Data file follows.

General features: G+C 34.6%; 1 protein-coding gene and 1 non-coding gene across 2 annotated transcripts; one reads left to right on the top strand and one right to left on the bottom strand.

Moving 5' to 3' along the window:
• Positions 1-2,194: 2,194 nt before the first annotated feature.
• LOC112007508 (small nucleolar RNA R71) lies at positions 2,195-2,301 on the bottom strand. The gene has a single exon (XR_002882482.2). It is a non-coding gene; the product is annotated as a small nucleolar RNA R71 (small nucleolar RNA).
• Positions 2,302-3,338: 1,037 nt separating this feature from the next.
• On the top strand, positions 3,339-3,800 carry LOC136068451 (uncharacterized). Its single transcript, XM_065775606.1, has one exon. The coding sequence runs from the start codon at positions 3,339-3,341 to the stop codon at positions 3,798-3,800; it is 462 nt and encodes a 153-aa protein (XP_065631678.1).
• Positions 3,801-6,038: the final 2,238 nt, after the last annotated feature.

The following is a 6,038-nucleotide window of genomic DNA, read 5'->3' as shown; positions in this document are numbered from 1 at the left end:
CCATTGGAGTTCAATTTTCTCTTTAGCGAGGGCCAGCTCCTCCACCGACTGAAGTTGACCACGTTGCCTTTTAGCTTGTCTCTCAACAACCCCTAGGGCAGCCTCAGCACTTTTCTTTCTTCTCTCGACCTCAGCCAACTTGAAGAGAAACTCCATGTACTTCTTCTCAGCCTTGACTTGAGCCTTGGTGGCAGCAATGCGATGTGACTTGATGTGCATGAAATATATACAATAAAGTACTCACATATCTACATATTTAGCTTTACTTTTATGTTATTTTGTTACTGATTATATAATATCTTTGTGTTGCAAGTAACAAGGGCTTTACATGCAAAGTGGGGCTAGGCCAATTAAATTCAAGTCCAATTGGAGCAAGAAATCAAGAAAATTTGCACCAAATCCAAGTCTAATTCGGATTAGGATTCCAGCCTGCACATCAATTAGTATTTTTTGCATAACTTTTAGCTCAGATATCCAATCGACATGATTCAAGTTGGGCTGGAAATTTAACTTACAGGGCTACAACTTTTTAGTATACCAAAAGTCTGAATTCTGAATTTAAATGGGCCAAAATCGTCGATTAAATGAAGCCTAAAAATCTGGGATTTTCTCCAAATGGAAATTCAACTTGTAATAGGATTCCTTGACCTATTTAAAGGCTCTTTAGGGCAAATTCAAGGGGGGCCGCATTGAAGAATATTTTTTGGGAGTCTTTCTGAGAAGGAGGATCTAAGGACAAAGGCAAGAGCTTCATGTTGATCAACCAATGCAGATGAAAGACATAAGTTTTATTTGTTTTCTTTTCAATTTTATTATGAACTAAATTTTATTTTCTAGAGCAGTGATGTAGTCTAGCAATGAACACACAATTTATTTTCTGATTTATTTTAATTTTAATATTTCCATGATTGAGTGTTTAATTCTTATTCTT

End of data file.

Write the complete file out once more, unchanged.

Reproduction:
General features: G+C 34.6%; 1 protein-coding gene and 1 non-coding gene across 2 annotated transcripts; one reads left to right on the top strand and one right to left on the bottom strand.

Moving 5' to 3' along the window:
• Positions 1-2,194: 2,194 nt before the first annotated feature.
• LOC112007508 (small nucleolar RNA R71) lies at positions 2,195-2,301 on the bottom strand. The gene has a single exon (XR_002882482.2). It is a non-coding gene; the product is annotated as a small nucleolar RNA R71 (small nucleolar RNA).
• Positions 2,302-3,338: 1,037 nt separating this feature from the next.
• On the top strand, positions 3,339-3,800 carry LOC136068451 (uncharacterized). Its single transcript, XM_065775606.1, has one exon. The coding sequence runs from the start codon at positions 3,339-3,341 to the stop codon at positions 3,798-3,800; it is 462 nt and encodes a 153-aa protein (XP_065631678.1).
• Positions 3,801-6,038: the final 2,238 nt, after the last annotated feature.

The following is a 6,038-nucleotide window of genomic DNA, read 5'->3' as shown; positions in this document are numbered from 1 at the left end:
CCATTGGAGTTCAATTTTCTCTTTAGCGAGGGCCAGCTCCTCCACCGACTGAAGTTGACCACGTTGCCTTTTAGCTTGTCTCTCAACAACCCCTAGGGCAGCCTCAGCACTTTTCTTTCTTCTCTCGACCTCAGCCAACTTGAAGAGAAACTCCATGTACTTCTTCTCAGCCTTGACTTGAGCCTTGGTGGCAGCAATGCGATGTGACTTGATGTGCATGAAATATATACAATAAAGTACTCACATATCTACATATTTAGCTTTACTTTTATGTTATTTTGTTACTGATTATATAATATCTTTGTGTTGCAAGTAACAAGGGCTTTACATGCAAAGTGGGGCTAGGCCAATTAAATTCAAGTCCAATTGGAGCAAGAAATCAAGAAAATTTGCACCAAATCCAAGTCTAATTCGGATTAGGATTCCAGCCTGCACATCAATTAGTATTTTTTGCATAACTTTTAGCTCAGATATCCAATCGACATGATTCAAGTTGGGCTGGAAATTTAACTTACAGGGCTACAACTTTTTAGTATACCAAAAGTCTGAATTCTGAATTTAAATGGGCCAAAATCGTCGATTAAATGAAGCCTAAAAATCTGGGATTTTCTCCAAATGGAAATTCAACTTGTAATAGGATTCCTTGACCTATTTAAAGGCTCTTTAGGGCAAATTCAAGGGGGGCCGCATTGAAGAATATTTTTTGGGAGTCTTTCTGAGAAGGAGGATCTAAGGACAAAGGCAAGAGCTTCATGTTGATCAACCAATGCAGATGAAAGACATAAGTTTTATTTGTTTTCTTTTCAATTTTATTATGAACTAAATTTTATTTTCTAGAGCAGTGATGTAGTCTAGCAATGAACACACAATTTATTTTCTGATTTATTTTAATTTTAATATTTCCATGATTGAGTGTTTAATTCTTATTCTT